RUSSKA by Edward Rutherfurd


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 A well-written, episodic, dense, at times infuriatingly complex historical saga of Russia by the author of the similarly massive Sarum, which tries--often quite successfully--to re-create the evolution of a mysterious and backward nation riddled with war, political confusion, and religious upheaval. Crammed with exhaustive and obviously well-researched historical, geographical, and cultural detail, this epic novel traces Russia's quest for freedom and identity from A.D. 180 to the present. The primary storyline that finally emerges depicts three rival families who have ties in the quintessential village of Russka: the Bobrovs, gentried noblemen who ultimately lose their precious land to the very serfs they once owned; the cunning Suvorins who amass great wealth as merchants and industrialists; and their distant relations the Romanovs, peasant farmers-cum- revolutionaries. Through the intricacies of marriage, accidents of birth, and other twists and turns of fate, the ancestors and descendants of these proud people move from one century to the next, turning up as warring Alans, barbarous Tatars, bloodthirsty Cossacks, and eventually the more familiar Socialists, Bolsheviks, and Marxists. Rutherfurd's immense canvas allows a fictional cast in the hundreds to populate the same world as Genghis Khan, Ivan the Terrible, Catherine the Great, Tolstoy, Voltaire, Pushkin, Lenin, Stalin, Shevchenko, Rasputin, etc., as they grapple with catastrophic events--such as ritual self-immolation, torture by knouting, cholera, and the pogroms. Despite the preponderance of names that repeat themselves from one generation to the next (the plot is littered with very old or very young Arinas and Maryushkas, for example)--a circumstance that may befuddle the casual reader--Rutherfurd's opus extraordinaire may captivate readers of the genre as well as serious history buffs. (Literary Guild Dual Selection for October)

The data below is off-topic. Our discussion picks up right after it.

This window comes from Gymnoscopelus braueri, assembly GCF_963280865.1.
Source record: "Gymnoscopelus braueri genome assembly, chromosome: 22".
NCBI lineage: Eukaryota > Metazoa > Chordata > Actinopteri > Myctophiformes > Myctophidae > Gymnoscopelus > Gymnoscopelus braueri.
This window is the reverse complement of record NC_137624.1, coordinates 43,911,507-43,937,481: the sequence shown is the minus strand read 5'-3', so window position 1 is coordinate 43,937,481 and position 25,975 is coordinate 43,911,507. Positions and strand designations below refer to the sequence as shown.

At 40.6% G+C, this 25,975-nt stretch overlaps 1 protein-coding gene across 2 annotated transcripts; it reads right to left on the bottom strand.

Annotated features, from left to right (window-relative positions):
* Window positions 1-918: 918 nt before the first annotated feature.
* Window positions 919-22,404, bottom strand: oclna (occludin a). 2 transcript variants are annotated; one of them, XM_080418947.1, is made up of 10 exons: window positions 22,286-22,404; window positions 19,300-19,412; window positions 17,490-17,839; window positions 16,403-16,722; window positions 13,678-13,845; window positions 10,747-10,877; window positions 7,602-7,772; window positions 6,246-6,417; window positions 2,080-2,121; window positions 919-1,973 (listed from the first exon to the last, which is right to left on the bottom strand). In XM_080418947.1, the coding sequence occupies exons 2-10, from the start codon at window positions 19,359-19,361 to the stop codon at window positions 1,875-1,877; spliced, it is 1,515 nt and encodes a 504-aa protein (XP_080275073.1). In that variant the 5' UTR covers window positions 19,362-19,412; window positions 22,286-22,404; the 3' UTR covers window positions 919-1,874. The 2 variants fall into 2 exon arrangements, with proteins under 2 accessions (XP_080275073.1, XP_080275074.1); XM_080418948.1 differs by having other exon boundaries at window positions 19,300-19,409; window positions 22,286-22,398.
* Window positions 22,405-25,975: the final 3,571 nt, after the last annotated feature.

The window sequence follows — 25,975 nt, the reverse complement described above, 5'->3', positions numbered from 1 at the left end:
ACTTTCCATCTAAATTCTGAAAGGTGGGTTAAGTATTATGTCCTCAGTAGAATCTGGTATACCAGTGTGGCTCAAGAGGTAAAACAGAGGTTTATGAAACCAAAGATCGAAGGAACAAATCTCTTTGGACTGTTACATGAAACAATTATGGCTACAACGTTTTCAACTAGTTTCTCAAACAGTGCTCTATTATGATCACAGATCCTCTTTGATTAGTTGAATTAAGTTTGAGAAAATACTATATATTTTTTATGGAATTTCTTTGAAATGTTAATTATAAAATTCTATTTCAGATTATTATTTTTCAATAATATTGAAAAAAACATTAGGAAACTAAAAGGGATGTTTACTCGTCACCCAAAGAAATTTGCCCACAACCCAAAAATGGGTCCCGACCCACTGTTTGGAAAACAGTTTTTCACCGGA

Pub Date: Sept. 1st, 1991
ISBN: 0-517-58048-9
Page count: 768pp
Publisher: Crown
Review Posted Online:
Kirkus Reviews Issue: July 15th, 1991


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